The objective of my development is for the accountability for billions of lines of code. This will never happen with current software development methodologies. Windows 10 has 50 million lines of code, a very small number of lines, yet difficult to manage, and impossible to change.  So if you gave me these 50 million lines of code, they would be worthless. I might find 20 lines of code of any value, that is, code that can be visualized.  I am sure I could wrap all the code and place it in a form I could use, but to what end? So we are back at the point of having to rewrite code, just to make it self aware. I am not belittling their work, far from that, I believe they did great work, they just had no place to but it so that it can be used to its full extent. All I want to do is build a place to put things so great work can be better appreciated and used the way the original developers envisioned. I am but an ant in the land of giants.

The benefits for visualization of code, is for code that never fails, can be easily and quickly changed, can be thoroughly tested, code that does exactly what it is asked to do, and finally an infinite amount of code can be managed by a single individual.

The work here is to eliminate any knowledge I am required to know that is not shown in the code. This means that all code must be transparent, and entered by professionals.  Coding is now done by amateurs. What I mean by this, is that, if we give the same task to eight people, we will get eight very different results. We need to get the same result from eight professionals, and that all eight results should, for the next 1000 years, be useful.


Organization of a billion lines of code:

This should be easy with proper design. I believe we can jump this up to trillions of lines of code, with little or no effort. "stupid humans will no longer be necessary"

Software Design Patterns are bad:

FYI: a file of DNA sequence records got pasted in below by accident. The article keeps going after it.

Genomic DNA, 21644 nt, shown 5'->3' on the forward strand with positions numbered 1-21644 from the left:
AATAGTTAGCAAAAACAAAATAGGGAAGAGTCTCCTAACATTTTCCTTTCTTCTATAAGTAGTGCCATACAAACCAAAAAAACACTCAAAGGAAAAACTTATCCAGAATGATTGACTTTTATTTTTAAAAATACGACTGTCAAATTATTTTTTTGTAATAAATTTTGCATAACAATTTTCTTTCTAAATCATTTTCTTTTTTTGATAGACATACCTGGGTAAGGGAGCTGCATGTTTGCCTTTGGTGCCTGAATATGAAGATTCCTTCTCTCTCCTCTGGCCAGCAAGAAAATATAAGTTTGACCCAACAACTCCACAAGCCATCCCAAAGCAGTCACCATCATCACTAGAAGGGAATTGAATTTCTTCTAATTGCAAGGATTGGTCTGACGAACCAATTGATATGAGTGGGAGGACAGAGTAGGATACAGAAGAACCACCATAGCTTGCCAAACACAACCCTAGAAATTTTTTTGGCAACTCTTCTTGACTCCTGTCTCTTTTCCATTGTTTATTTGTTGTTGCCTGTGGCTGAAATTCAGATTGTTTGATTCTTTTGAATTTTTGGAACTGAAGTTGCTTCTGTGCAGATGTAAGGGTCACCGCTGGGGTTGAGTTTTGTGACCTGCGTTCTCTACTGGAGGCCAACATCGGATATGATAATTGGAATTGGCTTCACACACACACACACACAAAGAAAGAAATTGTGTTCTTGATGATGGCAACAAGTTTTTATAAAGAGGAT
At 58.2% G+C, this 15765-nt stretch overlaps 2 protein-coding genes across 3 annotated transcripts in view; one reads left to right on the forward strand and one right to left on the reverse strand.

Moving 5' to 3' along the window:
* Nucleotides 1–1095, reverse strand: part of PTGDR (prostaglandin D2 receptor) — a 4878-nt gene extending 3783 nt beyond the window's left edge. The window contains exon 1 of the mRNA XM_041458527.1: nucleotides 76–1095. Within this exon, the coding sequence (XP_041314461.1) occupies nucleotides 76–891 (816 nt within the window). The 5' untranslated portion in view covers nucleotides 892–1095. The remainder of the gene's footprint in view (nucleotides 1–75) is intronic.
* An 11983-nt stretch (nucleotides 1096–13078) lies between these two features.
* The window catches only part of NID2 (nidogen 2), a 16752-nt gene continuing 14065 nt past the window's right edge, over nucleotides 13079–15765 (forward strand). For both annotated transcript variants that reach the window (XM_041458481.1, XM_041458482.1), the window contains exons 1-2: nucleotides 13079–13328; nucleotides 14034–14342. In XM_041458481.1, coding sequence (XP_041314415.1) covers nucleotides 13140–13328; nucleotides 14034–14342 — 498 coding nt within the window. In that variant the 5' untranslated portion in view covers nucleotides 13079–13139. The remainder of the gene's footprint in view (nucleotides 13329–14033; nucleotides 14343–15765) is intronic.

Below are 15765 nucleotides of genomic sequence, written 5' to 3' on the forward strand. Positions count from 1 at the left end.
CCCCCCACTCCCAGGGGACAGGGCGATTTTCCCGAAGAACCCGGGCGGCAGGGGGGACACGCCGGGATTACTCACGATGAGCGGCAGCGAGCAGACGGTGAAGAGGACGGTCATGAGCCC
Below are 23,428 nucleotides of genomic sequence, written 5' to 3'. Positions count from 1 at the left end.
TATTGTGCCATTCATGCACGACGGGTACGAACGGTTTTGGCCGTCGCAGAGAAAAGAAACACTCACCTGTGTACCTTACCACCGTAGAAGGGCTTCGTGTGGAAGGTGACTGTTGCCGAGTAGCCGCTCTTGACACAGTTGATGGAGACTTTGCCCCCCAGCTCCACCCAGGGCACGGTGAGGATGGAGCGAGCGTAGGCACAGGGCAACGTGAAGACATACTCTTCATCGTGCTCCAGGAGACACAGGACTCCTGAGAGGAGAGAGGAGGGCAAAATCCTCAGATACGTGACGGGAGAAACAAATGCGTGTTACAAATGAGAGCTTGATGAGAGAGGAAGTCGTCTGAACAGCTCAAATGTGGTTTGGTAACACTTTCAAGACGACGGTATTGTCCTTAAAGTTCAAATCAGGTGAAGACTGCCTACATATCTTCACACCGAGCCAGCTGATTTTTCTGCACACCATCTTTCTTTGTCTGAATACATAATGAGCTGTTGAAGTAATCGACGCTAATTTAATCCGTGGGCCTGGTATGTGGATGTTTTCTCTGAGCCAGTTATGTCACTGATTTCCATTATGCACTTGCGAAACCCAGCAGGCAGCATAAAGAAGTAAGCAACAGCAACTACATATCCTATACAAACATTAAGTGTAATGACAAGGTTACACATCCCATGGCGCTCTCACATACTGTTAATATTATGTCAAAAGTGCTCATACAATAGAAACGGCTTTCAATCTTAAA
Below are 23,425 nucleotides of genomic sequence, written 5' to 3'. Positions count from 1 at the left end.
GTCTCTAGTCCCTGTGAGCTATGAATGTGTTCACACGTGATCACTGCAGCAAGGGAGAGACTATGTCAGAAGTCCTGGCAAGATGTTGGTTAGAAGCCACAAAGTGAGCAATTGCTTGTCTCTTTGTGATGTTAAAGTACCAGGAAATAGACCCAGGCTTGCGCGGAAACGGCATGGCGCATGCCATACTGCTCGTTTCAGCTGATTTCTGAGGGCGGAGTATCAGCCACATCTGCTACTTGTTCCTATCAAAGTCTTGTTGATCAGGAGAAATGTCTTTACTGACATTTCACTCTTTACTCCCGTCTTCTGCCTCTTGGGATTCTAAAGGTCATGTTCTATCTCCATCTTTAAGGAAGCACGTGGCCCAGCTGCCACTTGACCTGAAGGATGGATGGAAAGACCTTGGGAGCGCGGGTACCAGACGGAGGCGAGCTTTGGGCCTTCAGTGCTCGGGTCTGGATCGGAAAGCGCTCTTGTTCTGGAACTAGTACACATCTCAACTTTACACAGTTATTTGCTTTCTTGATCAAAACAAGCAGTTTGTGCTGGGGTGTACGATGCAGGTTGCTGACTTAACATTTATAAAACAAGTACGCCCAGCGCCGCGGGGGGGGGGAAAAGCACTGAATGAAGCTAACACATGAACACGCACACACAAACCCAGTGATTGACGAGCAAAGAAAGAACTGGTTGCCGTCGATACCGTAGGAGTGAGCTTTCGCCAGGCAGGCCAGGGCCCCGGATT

I am again faced with a vague terminology without technology "a design pattern is a general reusable solution..." -- Wikipedia

There are no true synonyms, and there are no true reuse of code. A reuse of code is bad, there is no benefit in building libraries, macros or APIs. These are assumed  benefits in reusing code. In fact what is happening is the addition of complexity, and  dependencies, both of which are costly and will fail over time.

What we need is verbalization for action. To know without a doubt what will happen when we use code. We have very few tasks that we can request that fall into this category. Computers only work with numbers, so we can ask for addition, subtraction..., etc.. and a very limited set of tasks for strings, which are system dependent, and really should be excluded from this list. The reuse of code has not been proven to work in 80 years of software development.


Management of Tasks:

Just as each line of code can be visualized, so must each task. This is the management of tasks, which are the actions that we what to call upon.

In billions of lines of code there must be a way to organize it, so it can be: added to, changed, and removed. We want to be able to accomplish this with 100% certainty of success.

We tie the verbalization to actions, and then have the system manage and maintain itself so nothing can fail from modification. I have used natural language, nouns, verb, adjectives and other parts of speech to determine action. This means that the system will know for any action what code is used, and how it can be adjusted.

I have renamed my system to Adam.

"Adam for the command "print invoice" let me edit the code that formats the invoice, please!"

And so we begin...

Author: Clif Collins
http://CollinsSoftware.com
Houston, Texas

February 1, 2016

email: c2@CollinsSoftware.com